Wednesday, November 9, 2011
Uncle Tom's Cabin (1927)
Uncle Tom’s smile, and what you make of it, is either your way in, or your way out, of Uncle Tom’s Cabin.
It’s a big, toothy smile, filling James B. Lowe’s face. It’s gleaming white against his very dark skin. (Lowe, thankfully, is not a man in blackface, but an African-American actor.)
The smile’s benevolent and gracious; just like Tom. It also looked, to me, to be strained, as though Tom, or at least Lowe, had to put effort into appearing so content. So we moderns would assume. Uncle Tom’s Cabin, set during and just before the U.S. Civil War, presents Southern slavery as a system almost as idyllic as it is vile. The film is even-handed on an issue we no longer demand evenness from, with the result leaving you unsure—how could someone argue against the cruelty of slavery without arguing against the owning of slaves?
This ambivalence had deep roots. By the time Universal set out to film Uncle Tom’s Cabin, Harriet Beecher Stowe’s abolitionist novel was already an established American classic. It had been filmed many times, and formed the inspirational core of endless stage shows that toured both North and South. But those shows were very different, depending on where they were performed. David Pierce, in a lengthy essay on the film, included on Kino International’s DVD, explains:
“Productions were tailored to appeal to different audiences—abolitionist for the North, minstrel for the South, and spectacle for both, including a loose adaptation by P.T. Barnum.”
Universal, of course, did not have the luxury of creating two films, each one suited to the tastes of half a country. They did the next best thing, though. I urge you to read Pierce’s essay in full, so you can learn about the company’s frantic, sometimes clumsy, often craven attempts to make a movie that would appease everybody.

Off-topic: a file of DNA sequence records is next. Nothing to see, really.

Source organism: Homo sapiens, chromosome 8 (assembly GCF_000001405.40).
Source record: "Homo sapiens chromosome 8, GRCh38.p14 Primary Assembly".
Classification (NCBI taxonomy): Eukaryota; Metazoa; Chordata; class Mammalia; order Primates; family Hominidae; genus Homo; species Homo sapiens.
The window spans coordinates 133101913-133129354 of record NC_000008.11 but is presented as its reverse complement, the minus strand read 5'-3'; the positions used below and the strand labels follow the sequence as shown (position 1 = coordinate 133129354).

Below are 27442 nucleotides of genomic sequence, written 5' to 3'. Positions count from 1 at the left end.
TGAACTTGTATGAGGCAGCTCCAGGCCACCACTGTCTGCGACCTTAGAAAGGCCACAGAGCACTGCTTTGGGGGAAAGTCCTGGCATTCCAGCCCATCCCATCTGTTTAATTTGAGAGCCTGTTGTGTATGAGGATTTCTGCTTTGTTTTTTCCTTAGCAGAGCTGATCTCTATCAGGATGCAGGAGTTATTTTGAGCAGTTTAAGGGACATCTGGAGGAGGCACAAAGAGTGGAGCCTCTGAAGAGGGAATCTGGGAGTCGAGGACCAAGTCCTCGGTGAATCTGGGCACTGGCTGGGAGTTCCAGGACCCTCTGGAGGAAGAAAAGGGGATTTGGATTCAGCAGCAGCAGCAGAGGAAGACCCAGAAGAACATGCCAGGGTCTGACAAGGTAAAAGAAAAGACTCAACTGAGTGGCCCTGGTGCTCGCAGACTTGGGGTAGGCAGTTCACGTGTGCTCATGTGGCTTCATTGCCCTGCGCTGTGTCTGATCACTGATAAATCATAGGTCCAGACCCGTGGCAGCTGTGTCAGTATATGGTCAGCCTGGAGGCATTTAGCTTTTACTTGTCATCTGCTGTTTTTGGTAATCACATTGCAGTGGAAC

Uncle Tom’s Cabin begins with a quote: “There are few, I believe, in this enlightened age who will not acknowledge that slavery as an institution is a moral and political evil.” Wise words, which happen to have been spoken by Robert E. Lee, future leader of the Confederate forces. We’re then introduced to a garden party at the estate of one Mr. and Mrs. Shelby, “whose gentle rule of the slaves was typical of the South.”
The Shelbys are celebrating the wedding of one of their slaves—a woman named Eliza—to another slave, owned by someone else, named George. You might be confused when these characters first appear on-screen, since they’re both as white as the Shelbys.
Eliza is played by Margarita Fischer, wife of the film’s director, Harry A. Pollard. This explains her as a casting choice, but it was apparently the Universal sales department that insisted the couple—both mulatto in the story—appear demonstrably white onscreen, so as not to offend audiences uncomfortable with the sight of non-whites in the throes of romance.
Uncle Tom, introduced some twelve minutes into the film, is a longtime slave of the Shelbys, so loyal that he can be sent to retrieve money from a free state and be expected to return. When things go wrong, he merely prays. Tom’s not a negative character, necessarily, but he is boring; figuring in few of the film’s memorable moments. What makes him notable is his forbearance, but while the film considers this a strength, we’re more likely, today, to consider him cowed or psychologically damaged.